Dir: Johanna Hamilton. US. 2014. 80mins


1971, a documentary about the theft of files from an FBI office by political protesters, has the taut drama and the quirky personalities of a caper movie. And the “criminals” never got caught. The entertaining, often comic, probe of an earlier era of government surveillance on dissenters (and on anybody who seemed like one), makes no secret of its allegiances. It is a salute to civil disobedience, told in the voices of ordinary people who broke the law on ethical grounds.

The appeal of 1971 is first-hand testimony from the good-natured participants themselves, still amused at the crime, proud of their success, and incredulous that they got away with it. 

The politics should give 1971 a strong place on the festival circuit, yet in eventual theatrical release it will also test the North American public’s appetite for the proliferation of Snowden pre-histories. Remake opportunities for this feature-ready tale should not be ruled out.  

In Philadelphia, a cluster of committed peace activists decided in 1971 to act on their concerns about government spying. Frustrated by what they perceived as the repressive operations of the FBI under its longtime potentate, J. Edgar Hoover, they raid an FBI office. Their target is a modest FBI posting in the small town of Media, Pennsylvania, not exactly the war room.

Eight earnest but amateur plotters carry off suitcases of FBI documents, which revealed tactics of shadowing blacks and academics and intimidating political opponents.  Their break-in eventually exposed the extensive FBI surveillance program known by its notorious acronym, COINTELPRO. One of the FBI’s many targets was Martin Luther King, who was assassinated in 1968, three years before the break-in.  

The charm of this documentary, as it revisits the little-known burglary, is how such a motley crew pulled it off. Now an affable grandmother, Bonnie Raines tells of “casing” the office, posing as a local college student researching job opportunities for women at the FBI. It could be an episode of I Love Lucy.

Keith Forsyth, a school dropout back then, tells of learning how to pick locks from a correspondence course in lock-smithing, and then discovering, on arrival in Media – in a flashback reminiscent of an Ealing comedy - that one of the locks that he planned to pick was changed.

The burglary was scheduled for the night of a boxing championship between Muhammad Ali and Joe Frazier. The burglars were right in assuming that any respectable FBI agent would be watching the fight. The credulity of the small-town FBI agents is part of the punch-line. The local officials, flattered to be interviewed, give the bespectacled “student” plenty of time at the office.

Professors who were part of the team recall copying stolen documents and sending them to the press. Once the break-in was reported in the Washington Post (over strong objections from the Nixon White House, whose own Watergate burglary by professionals would be less successful), the FBI stepped up its offensive against the anti-war movement. Undercover agents became fixtures at demonstrations, looking in the film’s rich archival mix like prison guards at a love-in.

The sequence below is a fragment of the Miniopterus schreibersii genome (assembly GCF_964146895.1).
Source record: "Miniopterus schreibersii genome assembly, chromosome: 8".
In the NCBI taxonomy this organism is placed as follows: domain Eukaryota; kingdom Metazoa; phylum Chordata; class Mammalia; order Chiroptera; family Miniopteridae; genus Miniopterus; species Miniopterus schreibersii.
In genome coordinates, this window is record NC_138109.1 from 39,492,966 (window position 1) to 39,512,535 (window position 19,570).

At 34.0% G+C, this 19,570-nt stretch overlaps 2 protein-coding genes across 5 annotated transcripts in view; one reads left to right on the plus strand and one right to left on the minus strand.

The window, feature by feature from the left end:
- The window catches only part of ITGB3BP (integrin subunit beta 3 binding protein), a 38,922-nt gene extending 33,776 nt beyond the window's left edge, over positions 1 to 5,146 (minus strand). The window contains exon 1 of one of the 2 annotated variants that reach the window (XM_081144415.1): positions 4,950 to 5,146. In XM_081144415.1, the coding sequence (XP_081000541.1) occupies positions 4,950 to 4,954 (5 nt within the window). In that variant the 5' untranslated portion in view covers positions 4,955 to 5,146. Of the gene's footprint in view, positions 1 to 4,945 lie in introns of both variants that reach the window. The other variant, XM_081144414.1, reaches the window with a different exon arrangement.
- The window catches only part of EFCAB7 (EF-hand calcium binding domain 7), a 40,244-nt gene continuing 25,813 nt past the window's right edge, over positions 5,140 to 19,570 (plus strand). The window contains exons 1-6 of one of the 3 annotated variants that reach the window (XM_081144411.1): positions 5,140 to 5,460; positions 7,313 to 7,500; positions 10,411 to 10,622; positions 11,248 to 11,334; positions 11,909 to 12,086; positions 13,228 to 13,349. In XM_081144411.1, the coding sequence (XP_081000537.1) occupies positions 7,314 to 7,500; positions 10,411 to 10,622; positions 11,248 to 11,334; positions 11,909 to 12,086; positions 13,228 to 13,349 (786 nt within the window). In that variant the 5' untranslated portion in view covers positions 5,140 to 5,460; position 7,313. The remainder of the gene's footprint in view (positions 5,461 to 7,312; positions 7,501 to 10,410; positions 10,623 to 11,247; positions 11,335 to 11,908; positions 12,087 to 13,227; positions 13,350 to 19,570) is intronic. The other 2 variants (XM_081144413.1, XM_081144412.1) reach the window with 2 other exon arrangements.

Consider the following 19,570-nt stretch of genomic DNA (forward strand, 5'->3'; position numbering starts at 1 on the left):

Five of the eight plotters - one of the original nine dropped out at the time and threatened to turn them in — explain on camera how they decided to go public about the break-in after the statute of limitations on the crime ran out.

Many of the film’s revelations were reported in The Burglary: Discovering J. Edgar Hoover’s Secret FBI, published earlier this year by Betty Medsger, formerly of the Washington Post, who got FBI documents in the mail from the group soon after the Media job.

The documentary does not just play for laughs. As the Vietnam War raged, dissenters gave their lives to protest, students were shot on college campuses, and opponents of the draft were tried and imprisoned – all of which we see in archival footage. The FBI’s near-impunity ended, not with the revelations of its illegal spying (which many Americans supported), but with Hoover’s death in 1972.

Reenactments frame the action in a nostalgic but realistic black and white (more convincing that those in J. Edgar), yet the appeal of 1971 is first-hand testimony from the good-natured participants themselves, still amused at the crime, proud of their success, and incredulous that they got away with it. 

The film’s power fades at the end, as Hamilton reaches to tie together broader issues of protest, government secrecy, and the decades that passed after the break-in. By that point, the improbable David and Goliath story is already told. The citizen-burglars revealed an illegal government campaign to spy on dissenters. Hoover’s boss, Richard Nixon, would go down after his own botched burglary (and inept efforts to cover it up) unleashed the Watergate scandal.

Production companies: Fork Films, Maximum Pictures

International sales: Submarine  josh@submarine.com

Producers: Marilyn Ness, Katy Chevigny

Executive producers: Abigail Disney, Julie Goldman, Gini Reticker

Screenwriters: Johanna Hamilton, Gabriel Rhodes

Directors of photography: Andreas Burgess, Kirsten Johnson

Editor: Gabriel Rhodes

Music: Philip Sheppard